Mazu, Michael J. (1992, ASQC) ALCOA Corp., Warrick Operations, Newburgh, IN 47630
This abstract is an edited version of the author's original.
The solution to many problems in a manufacturing environment requires the collection and analysis of data. The analysis can be informal (eyeballing) or very formal (statistical). After taking courses in industrial statistics, statistical process control, and design of experiments to become more knowledgeable about the statistical approach, many engineers and managers have difficulty applying the concepts and techniques in their work environment.
This paper presents a case study to illustrate how statistics can be used to improve and control a process. The author highlights the methodology to: (1) select and best process operating conditions; (2) make the process more consistent; (3) make a process in control and capable; and (4) determine which variables contribute to setting the process on target with minimum variability around the target.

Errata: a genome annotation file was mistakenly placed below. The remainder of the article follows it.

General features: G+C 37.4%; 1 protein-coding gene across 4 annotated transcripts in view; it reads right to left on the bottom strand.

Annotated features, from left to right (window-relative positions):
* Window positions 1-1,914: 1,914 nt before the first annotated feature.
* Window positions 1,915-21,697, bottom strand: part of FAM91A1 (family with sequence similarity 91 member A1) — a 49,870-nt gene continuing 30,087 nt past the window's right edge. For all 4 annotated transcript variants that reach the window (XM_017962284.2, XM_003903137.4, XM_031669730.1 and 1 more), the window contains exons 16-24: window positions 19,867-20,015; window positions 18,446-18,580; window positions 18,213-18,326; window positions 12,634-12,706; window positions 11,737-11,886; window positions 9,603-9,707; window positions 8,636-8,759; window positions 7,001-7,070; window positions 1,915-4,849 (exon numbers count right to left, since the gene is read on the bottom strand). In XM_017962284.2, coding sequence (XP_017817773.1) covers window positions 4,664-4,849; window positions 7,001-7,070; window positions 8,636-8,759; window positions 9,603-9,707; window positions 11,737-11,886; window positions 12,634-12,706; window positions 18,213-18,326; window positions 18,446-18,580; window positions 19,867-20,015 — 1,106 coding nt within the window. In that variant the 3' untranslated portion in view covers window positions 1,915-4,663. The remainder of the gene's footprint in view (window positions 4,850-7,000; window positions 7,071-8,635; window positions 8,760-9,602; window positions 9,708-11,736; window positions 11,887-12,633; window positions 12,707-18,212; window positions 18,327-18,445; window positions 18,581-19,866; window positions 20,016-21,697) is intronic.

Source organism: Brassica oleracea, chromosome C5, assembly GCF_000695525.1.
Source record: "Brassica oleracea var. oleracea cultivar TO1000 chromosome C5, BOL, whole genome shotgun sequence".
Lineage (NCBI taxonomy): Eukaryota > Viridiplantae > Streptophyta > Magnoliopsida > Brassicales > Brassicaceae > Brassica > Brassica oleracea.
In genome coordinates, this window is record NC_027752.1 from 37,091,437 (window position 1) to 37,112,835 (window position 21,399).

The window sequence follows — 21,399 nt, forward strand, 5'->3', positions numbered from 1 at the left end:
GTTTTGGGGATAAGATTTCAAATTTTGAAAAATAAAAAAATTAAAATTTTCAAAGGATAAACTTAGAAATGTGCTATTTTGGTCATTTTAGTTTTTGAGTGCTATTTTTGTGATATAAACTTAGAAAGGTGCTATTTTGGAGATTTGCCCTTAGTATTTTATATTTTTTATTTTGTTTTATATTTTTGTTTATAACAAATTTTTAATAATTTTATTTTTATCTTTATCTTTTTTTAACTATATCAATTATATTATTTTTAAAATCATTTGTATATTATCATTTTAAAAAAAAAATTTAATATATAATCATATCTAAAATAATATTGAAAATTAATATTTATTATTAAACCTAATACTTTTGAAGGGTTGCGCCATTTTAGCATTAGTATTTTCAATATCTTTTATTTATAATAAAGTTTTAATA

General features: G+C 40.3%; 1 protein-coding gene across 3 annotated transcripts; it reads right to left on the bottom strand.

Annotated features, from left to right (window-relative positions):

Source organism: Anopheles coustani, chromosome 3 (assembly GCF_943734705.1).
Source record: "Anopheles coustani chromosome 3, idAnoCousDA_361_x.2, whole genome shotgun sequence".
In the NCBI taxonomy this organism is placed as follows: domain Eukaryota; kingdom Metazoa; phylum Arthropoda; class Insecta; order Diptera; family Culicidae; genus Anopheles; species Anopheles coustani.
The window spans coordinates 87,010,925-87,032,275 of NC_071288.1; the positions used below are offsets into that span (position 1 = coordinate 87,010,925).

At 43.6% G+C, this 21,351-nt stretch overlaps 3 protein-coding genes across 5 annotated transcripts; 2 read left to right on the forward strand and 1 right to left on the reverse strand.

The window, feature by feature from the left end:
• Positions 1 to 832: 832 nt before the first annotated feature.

The case study involved an initial process capability study to determine the baseline performance of the process, a screening experiment with six variables to determine how to control and improve the process, and a follow-up process capability to verify that the process was in control and capable.
The results from the study provided a manufacturing process that is currently operating in a state of control and capable of meeting the customer's requirements.
Baseline study,Capability study,Case study,Manufacturing,Productivity,Screening,Statistical process control (SPC),Statistics